When supporters sign your petition, an email will be sent to the decision maker alerting them to the fact that they are being petitioned. Imagine receiving even just 100 emails. That’s a lot of directed pressure. That email will include the petition letter and a link where the decision maker can read the petition, comments and respond to you and your supporters and start a discussion.
2) Re-engage your supporters through email!
This may be the most powerful feature on Change.org. Through your petition page you have the option of sending a petition update message to your supporters. Use this to keep supporters informed of major updates in your campaign and to ask for additional support when strategic. Some ideas for what you might ask of your supporters:
· Sharing your petition
· Participating in a social media bomb on Facebook or Twitter, or participating in a call-in day
· Attending an event
· Participating in a poll
· Writing a letter to the editor
· Recruiting additional volunteer support ie. Ask if anyone has skills you might need for your campaign ie. video, web design etc..
3) Attract media attention.
This is so important! Make sure appropriate journalists know about your campaign for example by putting out a launch press release. Journalists love stories of individual people, David and Goliath narratives so be sure to play that up. The power of a journalist calling your decision maker and asking a few pointed questions about their response to your petition can ensure you get noticed and that your decision maker is feeling the heat. Use your signatures to create dramatic moments in order to attract media attention for your campaign. If you’re planning an on-the-ground action like a rally, you can email your supporters and ask them to attend, bring signs, dress up, whatever you need.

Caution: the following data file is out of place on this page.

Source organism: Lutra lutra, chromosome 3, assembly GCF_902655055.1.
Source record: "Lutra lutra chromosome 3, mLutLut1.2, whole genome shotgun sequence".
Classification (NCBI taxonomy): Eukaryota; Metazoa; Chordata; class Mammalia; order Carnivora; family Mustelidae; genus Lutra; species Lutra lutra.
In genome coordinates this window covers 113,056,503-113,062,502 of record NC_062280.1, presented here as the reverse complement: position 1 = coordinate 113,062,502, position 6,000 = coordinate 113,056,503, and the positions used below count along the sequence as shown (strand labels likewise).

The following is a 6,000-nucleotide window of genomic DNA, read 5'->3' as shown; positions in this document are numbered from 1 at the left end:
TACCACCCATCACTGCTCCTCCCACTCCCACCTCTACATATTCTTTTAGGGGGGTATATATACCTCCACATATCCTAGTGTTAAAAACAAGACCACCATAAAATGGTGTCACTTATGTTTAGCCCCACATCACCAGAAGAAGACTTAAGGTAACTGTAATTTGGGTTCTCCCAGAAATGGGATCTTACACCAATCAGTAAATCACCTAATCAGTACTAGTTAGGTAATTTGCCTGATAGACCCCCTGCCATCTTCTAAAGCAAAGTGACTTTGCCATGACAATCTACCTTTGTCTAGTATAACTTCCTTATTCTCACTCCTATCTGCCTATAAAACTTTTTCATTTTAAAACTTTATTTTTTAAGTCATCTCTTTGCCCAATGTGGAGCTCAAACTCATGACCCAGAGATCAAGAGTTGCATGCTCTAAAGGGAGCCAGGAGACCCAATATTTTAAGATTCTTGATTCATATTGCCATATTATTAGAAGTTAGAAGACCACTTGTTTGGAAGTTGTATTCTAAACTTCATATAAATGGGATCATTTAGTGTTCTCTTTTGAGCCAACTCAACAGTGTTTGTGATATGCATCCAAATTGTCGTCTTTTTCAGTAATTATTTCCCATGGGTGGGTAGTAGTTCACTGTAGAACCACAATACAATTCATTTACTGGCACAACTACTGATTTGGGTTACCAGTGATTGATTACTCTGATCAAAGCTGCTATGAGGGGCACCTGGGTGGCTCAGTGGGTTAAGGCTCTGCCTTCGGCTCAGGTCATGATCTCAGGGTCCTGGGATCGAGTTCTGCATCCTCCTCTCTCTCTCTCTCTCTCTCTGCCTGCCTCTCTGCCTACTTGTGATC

4) Deliver your petition signatures
A petition delivery can be another opportunity to attract media & do something splashy! It can also be a great opportunity to request a meeting with your decision maker. Decorate a stack of boxes and load them up with your printed petition signatures (or just a memory stick with a signature file if you’re saving paper) and bring them to your decision-maker in person. Or, even better, get creative! My favourite Change.org petition delivery was one in Australia where the petition starters turned their pages of signatures into a giant paper plane.
5) Mine those petition comments and share your supporters’ stories.
When supporters sign they have the option of leaving a comment about why they support your campaign. These comments can be a real treasure trove. On your petition page you can even ask people to leave the type of comment you think will be useful to you. For example, if you’re petitioning your school board you can ask signers to leave comments indicating whether they are a parent, student, faculty member etc. Within these comments you will find additional stories to share with your decision maker during negotiations to strengthen your argument; you’ll find amazing sound bytes and perhaps new spokespeople to offer to media; you may find supporters who you want to reach out to and ask if they’ll be involved more deeply in the campaign.
Lauryn Drainie is a Senior Campaigner at Change.org in Canada. Change.org is the world’s largest petition platform with over 70 million users worldwide and over 2.5 million here in Canada starting, signing and winning campaigns on the issues they care about.